This is the mail archive of the gcc@gcc.gnu.org mailing list for the GCC project.


Index Nav: [Date Index] [Subject Index] [Author Index] [Thread Index]
Message Nav: [Date Prev] [Date Next] [Thread Prev] [Thread Next]
Other format: [Raw text]

Re: no_new_pseudos


> Now, it is true that the overspecification of the comment above its
> declaration may have led people to use it for different purposes.
> While some may have used it to test whether new pseudos can be
> created, others may have used it to test whether we're on or past life
> analysis.  Whether these will break as we relax the restrictions on
> creation of new pseudos is something that only auditing and testing
> will tell.  This is a negative side effect of abstraction overloading.

I see it as an effect of NOT creating an abstraction or, perhaps more
precisely, creating a BAD abstraction.

What the expanders need to know is "can I create a pseudo now?".  This does
translate into a "state of compilation" but that's not the needed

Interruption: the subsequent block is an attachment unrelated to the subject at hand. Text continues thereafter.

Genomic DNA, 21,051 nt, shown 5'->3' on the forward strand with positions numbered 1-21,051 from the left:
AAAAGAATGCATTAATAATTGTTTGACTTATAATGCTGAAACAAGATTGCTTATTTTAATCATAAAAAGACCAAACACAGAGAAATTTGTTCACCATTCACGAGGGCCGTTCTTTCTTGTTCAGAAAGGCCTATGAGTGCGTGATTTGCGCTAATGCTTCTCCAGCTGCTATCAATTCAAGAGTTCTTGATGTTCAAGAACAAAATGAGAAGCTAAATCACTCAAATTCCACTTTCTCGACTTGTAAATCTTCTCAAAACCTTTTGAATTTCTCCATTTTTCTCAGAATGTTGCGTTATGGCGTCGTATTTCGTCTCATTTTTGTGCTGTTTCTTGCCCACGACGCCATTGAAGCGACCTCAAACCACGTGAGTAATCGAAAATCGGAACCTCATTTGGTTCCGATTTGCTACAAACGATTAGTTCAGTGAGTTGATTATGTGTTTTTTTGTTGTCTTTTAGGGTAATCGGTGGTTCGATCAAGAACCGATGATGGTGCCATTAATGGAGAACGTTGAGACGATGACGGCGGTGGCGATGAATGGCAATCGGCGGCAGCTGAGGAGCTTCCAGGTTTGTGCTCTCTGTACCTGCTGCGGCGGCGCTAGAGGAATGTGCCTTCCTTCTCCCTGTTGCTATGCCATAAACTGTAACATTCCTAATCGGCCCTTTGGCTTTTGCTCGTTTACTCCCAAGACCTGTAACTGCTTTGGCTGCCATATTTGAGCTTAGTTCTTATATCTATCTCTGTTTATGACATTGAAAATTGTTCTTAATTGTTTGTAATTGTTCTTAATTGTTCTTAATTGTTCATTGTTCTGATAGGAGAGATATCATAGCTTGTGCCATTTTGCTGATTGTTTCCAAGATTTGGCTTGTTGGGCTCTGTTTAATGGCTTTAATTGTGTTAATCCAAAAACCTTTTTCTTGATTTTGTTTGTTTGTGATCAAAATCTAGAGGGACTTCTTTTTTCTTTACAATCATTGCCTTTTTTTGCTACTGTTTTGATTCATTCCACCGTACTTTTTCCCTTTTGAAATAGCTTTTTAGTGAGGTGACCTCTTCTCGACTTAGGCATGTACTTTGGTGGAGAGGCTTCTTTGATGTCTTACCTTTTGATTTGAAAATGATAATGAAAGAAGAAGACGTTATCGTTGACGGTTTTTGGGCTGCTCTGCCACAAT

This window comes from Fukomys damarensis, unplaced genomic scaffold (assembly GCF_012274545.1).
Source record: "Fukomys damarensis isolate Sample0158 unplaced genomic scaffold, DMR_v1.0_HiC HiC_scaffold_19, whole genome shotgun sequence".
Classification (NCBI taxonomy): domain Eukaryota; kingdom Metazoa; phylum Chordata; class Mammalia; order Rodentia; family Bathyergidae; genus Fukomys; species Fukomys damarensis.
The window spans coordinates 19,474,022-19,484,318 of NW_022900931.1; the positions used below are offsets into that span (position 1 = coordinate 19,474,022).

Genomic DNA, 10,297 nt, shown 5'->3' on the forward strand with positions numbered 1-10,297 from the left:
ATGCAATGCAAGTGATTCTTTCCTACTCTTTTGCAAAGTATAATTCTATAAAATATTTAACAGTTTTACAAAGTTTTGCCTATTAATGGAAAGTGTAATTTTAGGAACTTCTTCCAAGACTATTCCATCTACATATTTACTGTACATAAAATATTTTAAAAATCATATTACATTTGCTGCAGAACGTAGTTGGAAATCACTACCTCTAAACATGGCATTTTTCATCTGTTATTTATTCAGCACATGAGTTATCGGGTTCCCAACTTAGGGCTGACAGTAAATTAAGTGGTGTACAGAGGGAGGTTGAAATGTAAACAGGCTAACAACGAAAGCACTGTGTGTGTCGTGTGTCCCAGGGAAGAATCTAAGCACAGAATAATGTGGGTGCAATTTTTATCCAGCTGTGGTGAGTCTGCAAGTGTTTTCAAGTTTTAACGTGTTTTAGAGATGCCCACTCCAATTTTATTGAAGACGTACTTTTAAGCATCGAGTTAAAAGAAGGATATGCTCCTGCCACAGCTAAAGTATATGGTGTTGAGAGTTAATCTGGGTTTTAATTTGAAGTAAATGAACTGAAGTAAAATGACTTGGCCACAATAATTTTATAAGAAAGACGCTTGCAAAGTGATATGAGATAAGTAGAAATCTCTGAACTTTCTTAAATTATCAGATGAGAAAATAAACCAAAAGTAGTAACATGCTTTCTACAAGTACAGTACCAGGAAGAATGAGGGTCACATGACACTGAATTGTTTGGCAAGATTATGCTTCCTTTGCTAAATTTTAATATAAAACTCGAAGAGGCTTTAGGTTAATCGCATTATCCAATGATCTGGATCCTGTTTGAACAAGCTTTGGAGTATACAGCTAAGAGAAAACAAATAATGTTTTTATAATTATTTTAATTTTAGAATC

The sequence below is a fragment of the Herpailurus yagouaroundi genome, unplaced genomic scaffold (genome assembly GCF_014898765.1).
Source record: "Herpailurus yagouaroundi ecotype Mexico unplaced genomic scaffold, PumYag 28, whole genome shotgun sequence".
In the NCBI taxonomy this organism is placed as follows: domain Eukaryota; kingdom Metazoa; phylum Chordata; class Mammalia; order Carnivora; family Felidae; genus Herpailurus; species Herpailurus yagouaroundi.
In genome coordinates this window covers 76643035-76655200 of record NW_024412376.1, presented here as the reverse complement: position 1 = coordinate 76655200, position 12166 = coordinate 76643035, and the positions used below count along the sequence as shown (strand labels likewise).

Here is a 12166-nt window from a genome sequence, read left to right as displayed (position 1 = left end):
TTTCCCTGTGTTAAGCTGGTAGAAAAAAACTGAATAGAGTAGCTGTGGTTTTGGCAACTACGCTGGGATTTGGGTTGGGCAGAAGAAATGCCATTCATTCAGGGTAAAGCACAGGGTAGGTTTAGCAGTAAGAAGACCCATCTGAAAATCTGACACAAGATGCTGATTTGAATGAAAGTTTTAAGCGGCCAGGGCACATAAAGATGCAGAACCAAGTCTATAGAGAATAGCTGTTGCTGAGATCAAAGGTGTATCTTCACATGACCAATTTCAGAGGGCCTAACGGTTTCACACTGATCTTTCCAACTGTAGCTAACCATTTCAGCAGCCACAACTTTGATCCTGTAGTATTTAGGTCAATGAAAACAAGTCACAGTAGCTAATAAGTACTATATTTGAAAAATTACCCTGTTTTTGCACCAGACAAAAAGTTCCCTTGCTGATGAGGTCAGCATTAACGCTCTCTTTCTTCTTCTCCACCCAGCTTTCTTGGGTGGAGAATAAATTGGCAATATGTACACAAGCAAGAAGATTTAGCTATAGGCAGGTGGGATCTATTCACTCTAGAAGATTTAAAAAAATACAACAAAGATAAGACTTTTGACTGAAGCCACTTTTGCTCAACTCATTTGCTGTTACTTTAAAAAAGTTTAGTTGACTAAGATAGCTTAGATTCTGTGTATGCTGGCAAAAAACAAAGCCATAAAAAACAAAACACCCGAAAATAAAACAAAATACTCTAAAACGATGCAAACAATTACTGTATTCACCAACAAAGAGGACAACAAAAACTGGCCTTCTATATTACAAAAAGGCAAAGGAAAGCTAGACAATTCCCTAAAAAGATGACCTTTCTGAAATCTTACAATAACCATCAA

abstraction.  What's happened is both that parts of the compiler have used
no_new_pseudos for both its original purpose and as a "state of
compilation" flag and that other parts have used things that are explicitly
a state (e.g., "reload_completed") as a test for whether it's safe to
create new psuedos.  This has produced the current mess.

I think it's simpler if we have some way of answering each question that
some code needs an answer to.  If an expanded needs to know "I don't care
where we are in the compilation process, I just need to know if I can
create a pseudo", there should be a way to answer that question.  If, for
some reason, there's a direct need to know "are we currently in reload",
there should be a way to determine that.  But when we start trying to use
the same test to answer both questions, I feel we'll get into trouble.


Index Nav: [Date Index] [Subject Index] [Author Index] [Thread Index]
Message Nav: [Date Prev] [Date Next] [Thread Prev] [Thread Next]